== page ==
Thanks, Uncle Keith, for taking us to the beach today. The sand was great but we didn’t like the stones.

No I must admit that they haven’t done anything great since the 70s.

Can we go again tomorrow? Please, Uncle Keith, please, Uncle Keith?

Well today was a special treat. It looks like it will be raining and we need to get up to John O’Groats by Tuesday.

We can still walk on sand if it’s wet.

Sorry, Pat and Ella don’t like it. Knees are very temperamental.

Knees are rubbish. Feet rule. Can’t we just go in the sea for a few minutes, Uncle Keith, while you have your lunch?


And why do you need lunch anyway? We don’t get anything. A drink in the sea would just be fair. If you don’t let us, we’ll tell Auntie Pam you had loads of salt on your chips yesterday.

Look, Auntie Pam will be here on Sunday and she’s bringing your stepsisters. They really should be your sole mates.

Oh, I hate them, they are wimps. We do walking, they can only do pilates.

Look, just behave. Show some respect.

You spicegirl, not spiceboy.

Can you two just behave?

Spicegirl! Spicegirl!

OK, if the weather is nice, we’ll see about going to the beach. But don’t tell Auntie Pam.

And, Uncle Keith, you are doing this walk for our charity, so it’s only fair.

What do you mean, your charity?

Sand. We love it.

No, guys, it’s SANDS, the stillbirth charity, to help bereaved mothers.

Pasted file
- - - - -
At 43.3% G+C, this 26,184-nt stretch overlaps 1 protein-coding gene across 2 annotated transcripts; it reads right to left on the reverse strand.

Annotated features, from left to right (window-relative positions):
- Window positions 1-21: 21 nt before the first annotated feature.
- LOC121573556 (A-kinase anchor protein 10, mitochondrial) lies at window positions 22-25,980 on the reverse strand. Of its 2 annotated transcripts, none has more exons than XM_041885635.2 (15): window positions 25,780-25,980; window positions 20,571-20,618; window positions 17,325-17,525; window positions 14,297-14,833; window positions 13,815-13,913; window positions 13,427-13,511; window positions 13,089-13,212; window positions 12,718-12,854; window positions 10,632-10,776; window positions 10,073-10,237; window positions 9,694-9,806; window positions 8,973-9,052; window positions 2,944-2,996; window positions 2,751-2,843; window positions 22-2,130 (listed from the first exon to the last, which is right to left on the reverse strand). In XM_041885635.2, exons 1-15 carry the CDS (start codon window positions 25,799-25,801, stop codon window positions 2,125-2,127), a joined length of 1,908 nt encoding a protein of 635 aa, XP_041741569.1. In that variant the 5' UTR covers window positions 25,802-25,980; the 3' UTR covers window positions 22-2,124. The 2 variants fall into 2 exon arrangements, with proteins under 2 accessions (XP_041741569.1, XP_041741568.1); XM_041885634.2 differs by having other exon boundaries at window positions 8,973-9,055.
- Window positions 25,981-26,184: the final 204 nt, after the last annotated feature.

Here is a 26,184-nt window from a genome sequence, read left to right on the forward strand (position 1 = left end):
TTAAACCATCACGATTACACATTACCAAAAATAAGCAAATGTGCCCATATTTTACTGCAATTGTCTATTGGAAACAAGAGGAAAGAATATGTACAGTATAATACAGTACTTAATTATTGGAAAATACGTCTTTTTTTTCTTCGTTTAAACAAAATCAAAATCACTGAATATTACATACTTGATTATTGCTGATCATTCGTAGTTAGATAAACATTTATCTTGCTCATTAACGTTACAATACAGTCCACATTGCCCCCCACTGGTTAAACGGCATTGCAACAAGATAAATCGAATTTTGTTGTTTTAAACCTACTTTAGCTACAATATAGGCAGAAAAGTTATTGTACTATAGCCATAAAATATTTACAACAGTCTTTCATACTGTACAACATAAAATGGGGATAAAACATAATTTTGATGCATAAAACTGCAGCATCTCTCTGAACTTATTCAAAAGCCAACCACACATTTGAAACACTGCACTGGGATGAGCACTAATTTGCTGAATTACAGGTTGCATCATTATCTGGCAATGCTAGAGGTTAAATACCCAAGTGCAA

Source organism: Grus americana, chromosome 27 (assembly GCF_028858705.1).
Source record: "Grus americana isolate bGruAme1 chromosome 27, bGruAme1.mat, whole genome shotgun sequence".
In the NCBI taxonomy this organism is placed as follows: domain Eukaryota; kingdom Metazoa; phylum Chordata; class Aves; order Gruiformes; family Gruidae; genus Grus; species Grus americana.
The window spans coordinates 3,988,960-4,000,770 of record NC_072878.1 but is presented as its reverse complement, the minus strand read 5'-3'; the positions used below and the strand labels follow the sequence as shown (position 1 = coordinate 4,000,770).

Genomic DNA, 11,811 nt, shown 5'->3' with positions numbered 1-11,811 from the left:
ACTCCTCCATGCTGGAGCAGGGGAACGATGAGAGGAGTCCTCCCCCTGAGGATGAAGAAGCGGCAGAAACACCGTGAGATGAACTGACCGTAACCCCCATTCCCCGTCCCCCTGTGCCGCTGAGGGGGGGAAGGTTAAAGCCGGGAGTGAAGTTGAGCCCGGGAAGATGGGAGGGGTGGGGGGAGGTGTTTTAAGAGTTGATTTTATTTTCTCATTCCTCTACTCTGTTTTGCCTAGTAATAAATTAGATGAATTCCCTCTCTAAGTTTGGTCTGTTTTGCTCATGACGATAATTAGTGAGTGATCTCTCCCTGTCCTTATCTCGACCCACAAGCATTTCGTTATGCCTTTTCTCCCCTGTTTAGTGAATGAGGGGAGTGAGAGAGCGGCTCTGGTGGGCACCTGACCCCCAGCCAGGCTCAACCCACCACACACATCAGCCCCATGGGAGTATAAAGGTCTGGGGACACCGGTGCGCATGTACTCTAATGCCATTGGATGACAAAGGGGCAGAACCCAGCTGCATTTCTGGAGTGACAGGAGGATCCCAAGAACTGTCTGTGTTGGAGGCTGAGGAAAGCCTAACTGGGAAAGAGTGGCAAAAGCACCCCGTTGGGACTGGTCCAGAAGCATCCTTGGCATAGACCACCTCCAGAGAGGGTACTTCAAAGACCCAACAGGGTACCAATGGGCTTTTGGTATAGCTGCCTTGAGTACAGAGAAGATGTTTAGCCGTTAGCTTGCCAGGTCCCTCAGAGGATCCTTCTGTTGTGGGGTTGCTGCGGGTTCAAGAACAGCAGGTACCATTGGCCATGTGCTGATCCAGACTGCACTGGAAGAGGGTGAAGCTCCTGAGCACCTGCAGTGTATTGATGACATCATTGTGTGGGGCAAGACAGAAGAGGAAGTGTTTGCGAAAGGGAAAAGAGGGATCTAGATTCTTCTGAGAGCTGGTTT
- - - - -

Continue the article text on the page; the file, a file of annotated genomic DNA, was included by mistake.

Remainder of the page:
What? And we’ve walked all this way for that? I thought we were going to get a sand pit when we get back.

Will the feet agree to go walking tomorrow? Will they tell Auntie Pam everything? Will they get a sand pit? Find out in the next instalment of “Spiceboy’s Very Long Walk”.


Dull aches

A long haul and trawl up from Fearn to Golspie. I’m afraid there is nothing to persuade me ever to repeat that 21 mile walk. The only good thing about it was the rather means to an end reduction of the target to around 70 miles. That apart, painful feet and a mind numbingly dull route up the A9 meant that, by about noon, I couldn’t wait for it to end.

Unfortunately there is very little alternative to that route, though I did nip into Tain town centre to buy lunch for later. I sound a bit like the kid at school who said his favourite subject was ‘playtime’ but the highlight of the day for me was finding a wall to sit on and eat lunch. A cheese and tomato (no Mayo) sandwich, a sausage roll, a mango juice drink and a iced cream bun. The bun was reduced from £1.50 to 40p as today was its best before date, and by coincidence my feet were feeling as if their use by date was getting near.

Again I crossed water, the Dornoch Firth Bridge, that did at least offer a decent view or two.



For the second successive day, a motorist stopped to offer me a lift. This could mean one or more of three things:
• I looked knackered
• Drivers in the very north of Scotland are very thoughtful
• I have become so fit looking that people want to take me home and have their wicked way

I think we can discount the last one. I was pleased to reach the Blar Mhor b&b in Golspie by my target time of 5:30. It had been a day when I had needed to concentrate hard on footing and traffic and not one to look back on with great fondness.